Group-Sequential Response-Adaptive Designs for Comparing Several Treatments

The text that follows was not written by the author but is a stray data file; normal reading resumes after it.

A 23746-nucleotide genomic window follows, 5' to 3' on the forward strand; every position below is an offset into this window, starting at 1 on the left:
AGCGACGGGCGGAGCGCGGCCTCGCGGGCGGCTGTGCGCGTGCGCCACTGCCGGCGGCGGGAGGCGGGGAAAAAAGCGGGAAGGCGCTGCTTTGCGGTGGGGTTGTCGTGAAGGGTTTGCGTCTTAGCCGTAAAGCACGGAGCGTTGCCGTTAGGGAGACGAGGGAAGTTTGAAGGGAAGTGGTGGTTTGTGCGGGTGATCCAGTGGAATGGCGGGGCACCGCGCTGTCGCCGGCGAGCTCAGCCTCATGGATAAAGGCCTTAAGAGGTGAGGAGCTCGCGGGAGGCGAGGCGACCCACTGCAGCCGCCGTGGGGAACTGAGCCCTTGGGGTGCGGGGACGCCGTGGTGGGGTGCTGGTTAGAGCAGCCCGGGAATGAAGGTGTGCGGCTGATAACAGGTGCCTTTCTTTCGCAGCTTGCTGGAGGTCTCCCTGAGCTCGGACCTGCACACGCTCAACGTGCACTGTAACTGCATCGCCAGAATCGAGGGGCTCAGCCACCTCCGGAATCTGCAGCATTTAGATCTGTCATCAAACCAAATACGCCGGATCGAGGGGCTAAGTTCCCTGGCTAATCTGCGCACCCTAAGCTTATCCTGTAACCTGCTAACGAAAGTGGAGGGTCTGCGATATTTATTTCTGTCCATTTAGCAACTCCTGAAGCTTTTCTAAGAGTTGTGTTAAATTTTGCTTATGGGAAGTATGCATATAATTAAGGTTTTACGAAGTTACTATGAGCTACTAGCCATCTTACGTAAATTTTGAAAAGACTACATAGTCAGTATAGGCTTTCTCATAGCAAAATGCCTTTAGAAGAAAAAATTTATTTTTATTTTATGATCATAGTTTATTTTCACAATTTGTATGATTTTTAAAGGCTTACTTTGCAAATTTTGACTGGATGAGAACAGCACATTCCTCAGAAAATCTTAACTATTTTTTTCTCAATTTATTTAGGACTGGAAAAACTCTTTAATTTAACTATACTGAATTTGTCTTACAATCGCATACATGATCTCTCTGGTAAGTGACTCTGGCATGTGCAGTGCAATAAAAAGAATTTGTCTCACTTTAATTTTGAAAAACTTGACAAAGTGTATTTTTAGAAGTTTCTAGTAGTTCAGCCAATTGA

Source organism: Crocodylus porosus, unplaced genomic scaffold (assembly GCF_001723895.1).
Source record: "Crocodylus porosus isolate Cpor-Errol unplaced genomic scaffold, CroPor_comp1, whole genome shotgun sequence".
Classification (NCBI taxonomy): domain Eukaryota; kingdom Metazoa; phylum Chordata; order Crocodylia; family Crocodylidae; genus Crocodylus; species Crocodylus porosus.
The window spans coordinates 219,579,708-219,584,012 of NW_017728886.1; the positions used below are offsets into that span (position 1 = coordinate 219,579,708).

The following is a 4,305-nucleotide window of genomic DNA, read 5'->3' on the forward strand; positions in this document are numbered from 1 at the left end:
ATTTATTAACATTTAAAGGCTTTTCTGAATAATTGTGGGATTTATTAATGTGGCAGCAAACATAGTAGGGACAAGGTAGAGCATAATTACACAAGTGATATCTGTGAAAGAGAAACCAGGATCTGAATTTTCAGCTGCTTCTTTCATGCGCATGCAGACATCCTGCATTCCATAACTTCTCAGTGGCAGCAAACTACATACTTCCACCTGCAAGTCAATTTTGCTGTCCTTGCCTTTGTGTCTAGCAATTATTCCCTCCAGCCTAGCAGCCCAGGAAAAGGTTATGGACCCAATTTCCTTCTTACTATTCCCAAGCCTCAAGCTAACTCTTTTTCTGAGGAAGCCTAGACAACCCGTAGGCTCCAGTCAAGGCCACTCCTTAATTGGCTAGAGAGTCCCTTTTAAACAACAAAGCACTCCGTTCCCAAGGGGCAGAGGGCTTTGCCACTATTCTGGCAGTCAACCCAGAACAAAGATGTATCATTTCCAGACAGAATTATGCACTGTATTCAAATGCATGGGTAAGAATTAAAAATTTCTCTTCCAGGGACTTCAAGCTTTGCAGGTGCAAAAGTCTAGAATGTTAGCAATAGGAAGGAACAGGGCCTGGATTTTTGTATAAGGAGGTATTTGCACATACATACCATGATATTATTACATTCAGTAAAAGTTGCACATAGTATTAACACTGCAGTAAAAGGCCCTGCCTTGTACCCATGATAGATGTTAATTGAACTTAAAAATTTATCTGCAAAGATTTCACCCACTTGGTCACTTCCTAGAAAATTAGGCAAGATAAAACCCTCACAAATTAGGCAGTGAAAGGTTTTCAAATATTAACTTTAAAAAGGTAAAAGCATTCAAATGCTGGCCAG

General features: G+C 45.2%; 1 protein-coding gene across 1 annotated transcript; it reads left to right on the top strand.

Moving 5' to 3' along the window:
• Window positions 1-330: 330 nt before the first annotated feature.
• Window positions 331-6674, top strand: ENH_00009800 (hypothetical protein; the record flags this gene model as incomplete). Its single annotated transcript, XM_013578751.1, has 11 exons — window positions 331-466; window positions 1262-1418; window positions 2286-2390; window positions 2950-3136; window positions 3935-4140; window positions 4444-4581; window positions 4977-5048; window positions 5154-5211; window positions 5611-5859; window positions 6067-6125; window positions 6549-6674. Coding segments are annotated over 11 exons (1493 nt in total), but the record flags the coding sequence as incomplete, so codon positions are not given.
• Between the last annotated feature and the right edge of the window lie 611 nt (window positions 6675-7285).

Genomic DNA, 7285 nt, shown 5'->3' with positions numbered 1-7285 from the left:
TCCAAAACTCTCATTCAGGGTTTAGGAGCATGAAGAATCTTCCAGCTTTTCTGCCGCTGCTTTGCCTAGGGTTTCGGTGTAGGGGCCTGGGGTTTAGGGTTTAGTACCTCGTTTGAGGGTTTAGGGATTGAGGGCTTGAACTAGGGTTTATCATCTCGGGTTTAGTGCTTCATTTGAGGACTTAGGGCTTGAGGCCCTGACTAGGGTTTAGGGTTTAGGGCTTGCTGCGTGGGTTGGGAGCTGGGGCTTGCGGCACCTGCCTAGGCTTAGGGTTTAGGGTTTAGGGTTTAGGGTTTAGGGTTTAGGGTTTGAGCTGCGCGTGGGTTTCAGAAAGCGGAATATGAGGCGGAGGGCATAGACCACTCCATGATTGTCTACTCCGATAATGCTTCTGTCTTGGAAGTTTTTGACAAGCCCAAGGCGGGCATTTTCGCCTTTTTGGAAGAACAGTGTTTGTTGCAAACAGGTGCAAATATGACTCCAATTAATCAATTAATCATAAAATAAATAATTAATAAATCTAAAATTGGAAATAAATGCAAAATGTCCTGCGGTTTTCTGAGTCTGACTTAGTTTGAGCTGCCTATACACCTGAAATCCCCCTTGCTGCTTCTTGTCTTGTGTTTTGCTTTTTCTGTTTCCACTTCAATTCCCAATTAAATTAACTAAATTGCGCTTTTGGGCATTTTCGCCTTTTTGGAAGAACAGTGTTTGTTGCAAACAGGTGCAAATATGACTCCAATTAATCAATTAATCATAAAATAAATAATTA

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Previous work on two-treatment comparisons has shown that the use of optimal response-adaptive randomisation with group sequential analysis can allocate more patients to the better-performing treatment while preserving the overall type I error rate. The sequence of test statistics for this adaptive design asymptotically satisfi es the canonical joint distribution. The overall type I error rate can be controlled by utilising the error-spending approach. However, previous work focused on immediate responses. The application of the adaptive design to censored survival responses is investigated and different optimal response-adaptive randomised procedures compared. For a maximum duration trial, the information level at the fi nal look is usually unpredictable. An approximate information time is defi ned. Several treatments are often compared in a clinical trial nowadays. The adaptive design generalised to multi-arm clinical trials is studied. First, a global test is considered. The joint distribution of the sequence of test statistics no longer has the canonical distribution. However, the joint distribution can be derived, since the test statistic is a quadratic form of independent normal variables. Existing critical boundaries are based on normal responses and known variances with equal allocation and equal increments in information. Our results show that these boundaries can be used approximately for designs with other types of responses, unequal variances or unbalanced allocation. If the global null hypothesis is rejected, then pairwise comparisons are conducted at the current and subsequent looks to investigate which treatment effects differ. This is an analogue of Fisher's least signi cant difference method that can control the family-wise error rate. The adaptive design can target any optimal allocation to achieve some optimality criterion, and allows dropping of inferior treatments at interim looks, which can be unequally spaced in information time. Optimal allocation proportions after dropping arms are described. The power is not adversely affected by unbalanced allocation.
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